US regulator demands Enbridge meet safety demands before restarting Wisconsin pipeline
The pipeline, which transports Canadian crude oil to refineries in the Chicago area, leaked in a rural farm area of Wisconsin. It spilled about 1,200 barrels (190,000 litres), forcing two home evacuations and affected a drinking-water source four kilometres away.
"Accidents like the one in Wisconsin are absolutely unacceptable," U.S. Transportation Secretary Ray LaHood said stated on Tuesday.
"I will soon meet with Enbridge's leadership team and they will need to demonstrate why they should be allowed to continue to operate this Wisconsin pipeline without either a significant overhaul or a complete replacement."
The order also noted that the Line 14 pipeline section had problems before, such as another leak in 2007 which spilled 1,500 barrels of oil in Atwood, Wisconsin.
The report stated that Enbridge found "multiple crack anomalies" in the piping since that leak, and said the company's integrity management system may be "inadaquate."
The US regulatory agency gave Enbridge a long list of conditions it must submit to before restarting the pipeline, including a written plan subject to approval, testing on the ruptured pipeline, a 20 per cent reduction in operating pressure on the ruptured pipeline, and a long term plan for monitoring the pipeline among others.
Growing list of pipeline mishaps for Enbridge in Michigan, Alberta and BC
This latest slam from the PHMSA is not good news for Enbridge, which came under fierce criticism from U.S. regulators and North American news media about its mishandling of a 20,000 barrel oil spill in 2010 in Kalamazoo River, Michigan in July. It also comes after an Enbridge pipeline spilled an estimated 230,000 litres into a man-made lake near Elk Point, Alberta in June.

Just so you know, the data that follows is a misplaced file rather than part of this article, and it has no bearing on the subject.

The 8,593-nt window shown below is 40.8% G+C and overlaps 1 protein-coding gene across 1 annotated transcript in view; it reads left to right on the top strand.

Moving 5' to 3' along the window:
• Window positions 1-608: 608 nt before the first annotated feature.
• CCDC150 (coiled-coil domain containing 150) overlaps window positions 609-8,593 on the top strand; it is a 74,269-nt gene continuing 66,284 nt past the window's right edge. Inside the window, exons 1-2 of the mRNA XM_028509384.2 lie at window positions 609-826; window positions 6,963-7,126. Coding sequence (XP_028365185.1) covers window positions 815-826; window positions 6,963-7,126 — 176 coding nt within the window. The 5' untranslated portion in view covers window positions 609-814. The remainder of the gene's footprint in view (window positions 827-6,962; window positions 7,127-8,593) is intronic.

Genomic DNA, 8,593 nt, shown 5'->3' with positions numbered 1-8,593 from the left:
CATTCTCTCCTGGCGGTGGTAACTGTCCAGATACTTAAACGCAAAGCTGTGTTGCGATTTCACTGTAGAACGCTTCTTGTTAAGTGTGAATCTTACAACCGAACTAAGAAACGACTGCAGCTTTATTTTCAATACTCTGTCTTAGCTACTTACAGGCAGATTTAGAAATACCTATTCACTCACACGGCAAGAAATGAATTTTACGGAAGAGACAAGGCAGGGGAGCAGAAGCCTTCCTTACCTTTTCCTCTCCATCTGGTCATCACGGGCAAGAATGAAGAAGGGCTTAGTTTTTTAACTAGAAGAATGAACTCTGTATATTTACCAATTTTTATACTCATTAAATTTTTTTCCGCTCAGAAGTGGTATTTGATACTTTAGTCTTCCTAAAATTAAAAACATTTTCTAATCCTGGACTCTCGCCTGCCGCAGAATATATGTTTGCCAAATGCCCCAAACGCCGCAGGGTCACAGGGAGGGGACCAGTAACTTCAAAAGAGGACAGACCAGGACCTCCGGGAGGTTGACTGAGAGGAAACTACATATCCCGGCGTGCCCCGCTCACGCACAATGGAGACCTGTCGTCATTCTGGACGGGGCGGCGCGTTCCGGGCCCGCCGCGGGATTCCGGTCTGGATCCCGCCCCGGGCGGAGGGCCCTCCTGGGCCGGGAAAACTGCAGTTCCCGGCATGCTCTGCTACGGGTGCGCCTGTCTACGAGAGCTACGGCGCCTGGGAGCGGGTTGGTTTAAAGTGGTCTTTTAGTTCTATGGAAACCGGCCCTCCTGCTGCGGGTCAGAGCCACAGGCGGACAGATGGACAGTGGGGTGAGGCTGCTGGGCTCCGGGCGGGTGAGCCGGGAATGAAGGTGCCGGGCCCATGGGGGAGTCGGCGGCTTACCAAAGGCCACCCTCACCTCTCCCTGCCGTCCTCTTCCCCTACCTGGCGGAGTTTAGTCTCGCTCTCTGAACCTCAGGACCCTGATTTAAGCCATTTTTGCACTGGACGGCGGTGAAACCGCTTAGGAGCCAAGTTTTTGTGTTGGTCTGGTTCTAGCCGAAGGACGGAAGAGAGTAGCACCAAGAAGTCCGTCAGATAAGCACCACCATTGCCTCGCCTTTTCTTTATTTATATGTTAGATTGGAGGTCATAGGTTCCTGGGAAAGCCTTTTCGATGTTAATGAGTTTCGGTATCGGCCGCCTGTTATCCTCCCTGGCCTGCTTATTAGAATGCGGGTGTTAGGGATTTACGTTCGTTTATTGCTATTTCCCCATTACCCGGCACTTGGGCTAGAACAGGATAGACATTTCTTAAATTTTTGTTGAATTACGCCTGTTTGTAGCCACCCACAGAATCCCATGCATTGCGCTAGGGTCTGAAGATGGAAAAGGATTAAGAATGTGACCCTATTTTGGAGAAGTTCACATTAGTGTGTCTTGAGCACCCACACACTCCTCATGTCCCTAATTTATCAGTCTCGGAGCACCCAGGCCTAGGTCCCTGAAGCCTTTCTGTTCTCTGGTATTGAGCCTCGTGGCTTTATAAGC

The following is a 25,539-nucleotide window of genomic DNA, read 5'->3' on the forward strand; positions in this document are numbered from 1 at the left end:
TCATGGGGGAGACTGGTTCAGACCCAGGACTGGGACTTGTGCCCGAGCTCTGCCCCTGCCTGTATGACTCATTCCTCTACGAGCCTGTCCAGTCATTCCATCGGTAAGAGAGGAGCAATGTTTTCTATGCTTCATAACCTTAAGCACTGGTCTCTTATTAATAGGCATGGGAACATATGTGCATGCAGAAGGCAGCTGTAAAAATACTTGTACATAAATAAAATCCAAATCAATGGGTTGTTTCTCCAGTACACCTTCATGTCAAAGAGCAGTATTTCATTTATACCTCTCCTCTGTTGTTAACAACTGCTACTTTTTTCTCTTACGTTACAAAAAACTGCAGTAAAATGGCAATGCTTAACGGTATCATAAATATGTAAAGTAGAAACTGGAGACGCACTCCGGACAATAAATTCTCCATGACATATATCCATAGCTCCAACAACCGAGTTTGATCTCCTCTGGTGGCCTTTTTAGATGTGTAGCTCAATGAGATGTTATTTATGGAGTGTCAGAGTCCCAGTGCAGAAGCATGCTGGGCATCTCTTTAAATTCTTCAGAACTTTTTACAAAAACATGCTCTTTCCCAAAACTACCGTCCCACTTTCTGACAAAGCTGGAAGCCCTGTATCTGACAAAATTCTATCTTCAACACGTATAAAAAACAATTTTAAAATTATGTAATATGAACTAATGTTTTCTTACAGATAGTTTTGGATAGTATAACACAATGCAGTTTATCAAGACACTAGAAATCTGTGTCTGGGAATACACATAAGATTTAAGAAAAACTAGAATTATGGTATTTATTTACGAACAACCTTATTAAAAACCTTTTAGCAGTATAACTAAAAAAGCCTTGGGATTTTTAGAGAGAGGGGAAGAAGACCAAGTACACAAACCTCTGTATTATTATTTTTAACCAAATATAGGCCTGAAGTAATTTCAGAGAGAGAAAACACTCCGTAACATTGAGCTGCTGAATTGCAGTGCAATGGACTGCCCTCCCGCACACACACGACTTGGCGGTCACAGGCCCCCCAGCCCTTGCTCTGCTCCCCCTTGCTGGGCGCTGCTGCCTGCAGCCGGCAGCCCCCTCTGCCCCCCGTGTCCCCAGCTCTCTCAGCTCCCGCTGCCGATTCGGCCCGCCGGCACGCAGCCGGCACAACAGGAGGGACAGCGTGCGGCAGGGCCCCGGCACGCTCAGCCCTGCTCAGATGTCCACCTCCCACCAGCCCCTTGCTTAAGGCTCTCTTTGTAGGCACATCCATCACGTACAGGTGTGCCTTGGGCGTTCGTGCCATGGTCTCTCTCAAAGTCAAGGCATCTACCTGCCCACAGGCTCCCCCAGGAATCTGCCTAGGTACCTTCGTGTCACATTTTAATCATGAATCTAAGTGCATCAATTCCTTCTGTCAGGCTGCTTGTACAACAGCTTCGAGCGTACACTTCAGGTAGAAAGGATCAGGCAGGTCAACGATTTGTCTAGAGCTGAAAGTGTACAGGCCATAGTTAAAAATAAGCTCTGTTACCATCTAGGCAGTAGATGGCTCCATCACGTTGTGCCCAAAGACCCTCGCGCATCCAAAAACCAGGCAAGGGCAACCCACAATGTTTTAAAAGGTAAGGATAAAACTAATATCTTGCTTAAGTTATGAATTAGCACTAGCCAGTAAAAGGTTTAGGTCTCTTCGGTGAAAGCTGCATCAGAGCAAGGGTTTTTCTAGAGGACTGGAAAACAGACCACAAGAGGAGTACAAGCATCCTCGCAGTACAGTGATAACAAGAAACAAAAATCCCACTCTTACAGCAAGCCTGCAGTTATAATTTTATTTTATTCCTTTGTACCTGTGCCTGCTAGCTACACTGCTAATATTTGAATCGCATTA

The National Transportation Safety Board said they found a complete breakdown of safety procedure around the spill in Michigan. The pipeline rupture and oil leak was not detected for 17 hours, and the NTSB said Enbridge employees acted like “Keystone Kops," a reference to incompetent fictional policemen featured in early 20th century silent film comedies. In its defence, Enbridge said that its employees tried to do the "right thing."
This is also bad news for Enbridge's ambitions to build the Northern Gateway, a 1,177 km dual pipeline transporting heavy oil from Edmonton, AB to Kitimat, BC. If built, it would carry 525,000 barrels of heavy oil per day.
The BC government demanded last week that the company meet five "minimum requirements" which included a 'fair share' of royalties from Alberta for taking on the risk of environmental and economic damage in the case of an oil leak.
The head of the Union of BC Indian Chiefs said on Monday that he unequivocally opposes the pipeline due what he believes to be the unacceptable environmental, cultural, and economic damage of a major oil pipeline and a potential oil spill in BC.